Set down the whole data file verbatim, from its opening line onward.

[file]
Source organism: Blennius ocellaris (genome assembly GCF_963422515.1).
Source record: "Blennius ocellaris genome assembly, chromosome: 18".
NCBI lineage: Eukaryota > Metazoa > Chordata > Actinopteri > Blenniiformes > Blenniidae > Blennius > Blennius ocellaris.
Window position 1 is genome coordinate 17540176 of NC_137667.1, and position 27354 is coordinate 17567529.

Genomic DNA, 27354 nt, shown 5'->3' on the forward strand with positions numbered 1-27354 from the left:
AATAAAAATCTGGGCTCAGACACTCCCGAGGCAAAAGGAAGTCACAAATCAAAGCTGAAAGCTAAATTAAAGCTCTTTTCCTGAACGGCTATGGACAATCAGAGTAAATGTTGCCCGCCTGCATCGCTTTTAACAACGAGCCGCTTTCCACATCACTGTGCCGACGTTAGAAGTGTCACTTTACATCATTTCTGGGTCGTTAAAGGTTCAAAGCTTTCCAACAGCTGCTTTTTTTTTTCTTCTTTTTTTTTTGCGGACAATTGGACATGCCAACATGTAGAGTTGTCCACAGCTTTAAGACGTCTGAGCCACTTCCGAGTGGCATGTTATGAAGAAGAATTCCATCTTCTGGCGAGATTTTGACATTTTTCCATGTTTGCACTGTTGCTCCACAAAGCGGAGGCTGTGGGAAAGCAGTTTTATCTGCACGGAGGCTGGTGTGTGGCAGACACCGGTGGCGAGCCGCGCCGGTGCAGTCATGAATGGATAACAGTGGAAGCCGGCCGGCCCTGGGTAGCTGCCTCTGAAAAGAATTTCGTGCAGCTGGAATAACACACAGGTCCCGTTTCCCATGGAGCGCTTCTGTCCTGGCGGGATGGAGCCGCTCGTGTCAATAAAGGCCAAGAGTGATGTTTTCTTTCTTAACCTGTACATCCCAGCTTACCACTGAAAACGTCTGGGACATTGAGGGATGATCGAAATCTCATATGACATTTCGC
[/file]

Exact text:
Source organism: Blennius ocellaris (genome assembly GCF_963422515.1).
Source record: "Blennius ocellaris genome assembly, chromosome: 18".
NCBI lineage: Eukaryota > Metazoa > Chordata > Actinopteri > Blenniiformes > Blenniidae > Blennius > Blennius ocellaris.
Window position 1 is genome coordinate 17540176 of NC_137667.1, and position 27354 is coordinate 17567529.

Genomic DNA, 27354 nt, shown 5'->3' on the forward strand with positions numbered 1-27354 from the left:
AATAAAAATCTGGGCTCAGACACTCCCGAGGCAAAAGGAAGTCACAAATCAAAGCTGAAAGCTAAATTAAAGCTCTTTTCCTGAACGGCTATGGACAATCAGAGTAAATGTTGCCCGCCTGCATCGCTTTTAACAACGAGCCGCTTTCCACATCACTGTGCCGACGTTAGAAGTGTCACTTTACATCATTTCTGGGTCGTTAAAGGTTCAAAGCTTTCCAACAGCTGCTTTTTTTTTTCTTCTTTTTTTTTTGCGGACAATTGGACATGCCAACATGTAGAGTTGTCCACAGCTTTAAGACGTCTGAGCCACTTCCGAGTGGCATGTTATGAAGAAGAATTCCATCTTCTGGCGAGATTTTGACATTTTTCCATGTTTGCACTGTTGCTCCACAAAGCGGAGGCTGTGGGAAAGCAGTTTTATCTGCACGGAGGCTGGTGTGTGGCAGACACCGGTGGCGAGCCGCGCCGGTGCAGTCATGAATGGATAACAGTGGAAGCCGGCCGGCCCTGGGTAGCTGCCTCTGAAAAGAATTTCGTGCAGCTGGAATAACACACAGGTCCCGTTTCCCATGGAGCGCTTCTGTCCTGGCGGGATGGAGCCGCTCGTGTCAATAAAGGCCAAGAGTGATGTTTTCTTTCTTAACCTGTACATCCCAGCTTACCACTGAAAACGTCTGGGACATTGAGGGATGATCGAAATCTCATATGACATTTCGC